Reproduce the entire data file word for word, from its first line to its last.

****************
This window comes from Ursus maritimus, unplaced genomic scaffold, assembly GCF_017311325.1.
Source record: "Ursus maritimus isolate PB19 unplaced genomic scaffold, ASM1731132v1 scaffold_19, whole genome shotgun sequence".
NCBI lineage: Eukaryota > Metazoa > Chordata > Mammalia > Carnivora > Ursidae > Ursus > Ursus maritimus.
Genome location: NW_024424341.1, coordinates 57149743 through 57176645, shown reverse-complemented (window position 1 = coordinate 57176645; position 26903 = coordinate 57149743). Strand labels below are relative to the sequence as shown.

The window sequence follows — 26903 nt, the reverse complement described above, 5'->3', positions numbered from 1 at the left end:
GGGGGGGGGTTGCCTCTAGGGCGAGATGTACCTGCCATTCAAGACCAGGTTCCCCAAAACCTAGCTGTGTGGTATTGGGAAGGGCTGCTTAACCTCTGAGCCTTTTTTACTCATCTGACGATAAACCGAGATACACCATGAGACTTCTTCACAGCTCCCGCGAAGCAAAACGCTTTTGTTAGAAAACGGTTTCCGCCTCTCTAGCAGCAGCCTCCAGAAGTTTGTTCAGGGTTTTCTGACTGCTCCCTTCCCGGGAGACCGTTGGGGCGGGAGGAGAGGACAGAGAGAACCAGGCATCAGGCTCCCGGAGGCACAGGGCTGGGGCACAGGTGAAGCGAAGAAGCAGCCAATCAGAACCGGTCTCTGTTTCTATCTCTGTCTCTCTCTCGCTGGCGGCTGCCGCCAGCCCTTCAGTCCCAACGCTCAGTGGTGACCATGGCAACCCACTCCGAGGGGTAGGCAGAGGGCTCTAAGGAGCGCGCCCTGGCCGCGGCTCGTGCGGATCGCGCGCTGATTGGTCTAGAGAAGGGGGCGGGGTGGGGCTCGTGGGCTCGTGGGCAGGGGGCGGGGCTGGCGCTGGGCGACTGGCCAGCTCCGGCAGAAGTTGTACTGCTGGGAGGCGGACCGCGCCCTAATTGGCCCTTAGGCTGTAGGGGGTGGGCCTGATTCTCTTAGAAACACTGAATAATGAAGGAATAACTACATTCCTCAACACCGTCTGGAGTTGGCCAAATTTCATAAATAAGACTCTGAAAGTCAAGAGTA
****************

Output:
This window comes from Ursus maritimus, unplaced genomic scaffold, assembly GCF_017311325.1.
Source record: "Ursus maritimus isolate PB19 unplaced genomic scaffold, ASM1731132v1 scaffold_19, whole genome shotgun sequence".
NCBI lineage: Eukaryota > Metazoa > Chordata > Mammalia > Carnivora > Ursidae > Ursus > Ursus maritimus.
Genome location: NW_024424341.1, coordinates 57149743 through 57176645, shown reverse-complemented (window position 1 = coordinate 57176645; position 26903 = coordinate 57149743). Strand labels below are relative to the sequence as shown.

The window sequence follows — 26903 nt, the reverse complement described above, 5'->3', positions numbered from 1 at the left end:
GGGGGGGGGTTGCCTCTAGGGCGAGATGTACCTGCCATTCAAGACCAGGTTCCCCAAAACCTAGCTGTGTGGTATTGGGAAGGGCTGCTTAACCTCTGAGCCTTTTTTACTCATCTGACGATAAACCGAGATACACCATGAGACTTCTTCACAGCTCCCGCGAAGCAAAACGCTTTTGTTAGAAAACGGTTTCCGCCTCTCTAGCAGCAGCCTCCAGAAGTTTGTTCAGGGTTTTCTGACTGCTCCCTTCCCGGGAGACCGTTGGGGCGGGAGGAGAGGACAGAGAGAACCAGGCATCAGGCTCCCGGAGGCACAGGGCTGGGGCACAGGTGAAGCGAAGAAGCAGCCAATCAGAACCGGTCTCTGTTTCTATCTCTGTCTCTCTCTCGCTGGCGGCTGCCGCCAGCCCTTCAGTCCCAACGCTCAGTGGTGACCATGGCAACCCACTCCGAGGGGTAGGCAGAGGGCTCTAAGGAGCGCGCCCTGGCCGCGGCTCGTGCGGATCGCGCGCTGATTGGTCTAGAGAAGGGGGCGGGGTGGGGCTCGTGGGCTCGTGGGCAGGGGGCGGGGCTGGCGCTGGGCGACTGGCCAGCTCCGGCAGAAGTTGTACTGCTGGGAGGCGGACCGCGCCCTAATTGGCCCTTAGGCTGTAGGGGGTGGGCCTGATTCTCTTAGAAACACTGAATAATGAAGGAATAACTACATTCCTCAACACCGTCTGGAGTTGGCCAAATTTCATAAATAAGACTCTGAAAGTCAAGAGTA